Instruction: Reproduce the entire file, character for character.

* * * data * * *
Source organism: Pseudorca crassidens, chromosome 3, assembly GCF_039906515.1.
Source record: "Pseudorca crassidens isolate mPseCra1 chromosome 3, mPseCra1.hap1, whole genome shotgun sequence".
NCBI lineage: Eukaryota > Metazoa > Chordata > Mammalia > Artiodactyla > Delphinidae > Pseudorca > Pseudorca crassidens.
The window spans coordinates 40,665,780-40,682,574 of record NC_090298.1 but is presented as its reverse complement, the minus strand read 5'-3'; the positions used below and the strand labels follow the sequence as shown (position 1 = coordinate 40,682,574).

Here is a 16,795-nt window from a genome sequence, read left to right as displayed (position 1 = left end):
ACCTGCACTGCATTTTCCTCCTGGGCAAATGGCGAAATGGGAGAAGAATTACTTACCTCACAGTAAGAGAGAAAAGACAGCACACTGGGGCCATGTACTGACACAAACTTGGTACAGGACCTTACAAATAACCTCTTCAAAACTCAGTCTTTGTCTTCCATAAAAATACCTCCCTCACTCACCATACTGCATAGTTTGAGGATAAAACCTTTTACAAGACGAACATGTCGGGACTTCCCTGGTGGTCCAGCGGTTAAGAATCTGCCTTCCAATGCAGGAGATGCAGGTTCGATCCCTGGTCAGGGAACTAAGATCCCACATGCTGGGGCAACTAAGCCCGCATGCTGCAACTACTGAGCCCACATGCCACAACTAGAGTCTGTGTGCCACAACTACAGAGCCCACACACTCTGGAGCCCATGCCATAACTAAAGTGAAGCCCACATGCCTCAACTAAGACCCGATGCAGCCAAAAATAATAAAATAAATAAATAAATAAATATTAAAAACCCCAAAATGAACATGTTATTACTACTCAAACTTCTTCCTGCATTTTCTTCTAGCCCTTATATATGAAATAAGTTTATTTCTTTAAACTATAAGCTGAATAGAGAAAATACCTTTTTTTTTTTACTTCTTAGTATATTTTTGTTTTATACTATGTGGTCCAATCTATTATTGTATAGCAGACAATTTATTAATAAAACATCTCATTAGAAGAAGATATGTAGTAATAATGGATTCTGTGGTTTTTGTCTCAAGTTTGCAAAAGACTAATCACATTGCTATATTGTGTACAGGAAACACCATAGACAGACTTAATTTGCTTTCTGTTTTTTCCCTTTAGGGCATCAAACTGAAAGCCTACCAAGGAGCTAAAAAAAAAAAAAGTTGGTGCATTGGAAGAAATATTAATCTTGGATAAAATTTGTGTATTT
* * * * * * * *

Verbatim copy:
Source organism: Pseudorca crassidens, chromosome 3, assembly GCF_039906515.1.
Source record: "Pseudorca crassidens isolate mPseCra1 chromosome 3, mPseCra1.hap1, whole genome shotgun sequence".
NCBI lineage: Eukaryota > Metazoa > Chordata > Mammalia > Artiodactyla > Delphinidae > Pseudorca > Pseudorca crassidens.
The window spans coordinates 40,665,780-40,682,574 of record NC_090298.1 but is presented as its reverse complement, the minus strand read 5'-3'; the positions used below and the strand labels follow the sequence as shown (position 1 = coordinate 40,682,574).

Here is a 16,795-nt window from a genome sequence, read left to right as displayed (position 1 = left end):
ACCTGCACTGCATTTTCCTCCTGGGCAAATGGCGAAATGGGAGAAGAATTACTTACCTCACAGTAAGAGAGAAAAGACAGCACACTGGGGCCATGTACTGACACAAACTTGGTACAGGACCTTACAAATAACCTCTTCAAAACTCAGTCTTTGTCTTCCATAAAAATACCTCCCTCACTCACCATACTGCATAGTTTGAGGATAAAACCTTTTACAAGACGAACATGTCGGGACTTCCCTGGTGGTCCAGCGGTTAAGAATCTGCCTTCCAATGCAGGAGATGCAGGTTCGATCCCTGGTCAGGGAACTAAGATCCCACATGCTGGGGCAACTAAGCCCGCATGCTGCAACTACTGAGCCCACATGCCACAACTAGAGTCTGTGTGCCACAACTACAGAGCCCACACACTCTGGAGCCCATGCCATAACTAAAGTGAAGCCCACATGCCTCAACTAAGACCCGATGCAGCCAAAAATAATAAAATAAATAAATAAATAAATATTAAAAACCCCAAAATGAACATGTTATTACTACTCAAACTTCTTCCTGCATTTTCTTCTAGCCCTTATATATGAAATAAGTTTATTTCTTTAAACTATAAGCTGAATAGAGAAAATACCTTTTTTTTTTTACTTCTTAGTATATTTTTGTTTTATACTATGTGGTCCAATCTATTATTGTATAGCAGACAATTTATTAATAAAACATCTCATTAGAAGAAGATATGTAGTAATAATGGATTCTGTGGTTTTTGTCTCAAGTTTGCAAAAGACTAATCACATTGCTATATTGTGTACAGGAAACACCATAGACAGACTTAATTTGCTTTCTGTTTTTTCCCTTTAGGGCATCAAACTGAAAGCCTACCAAGGAGCTAAAAAAAAAAAAAGTTGGTGCATTGGAAGAAATATTAATCTTGGATAAAATTTGTGTATTT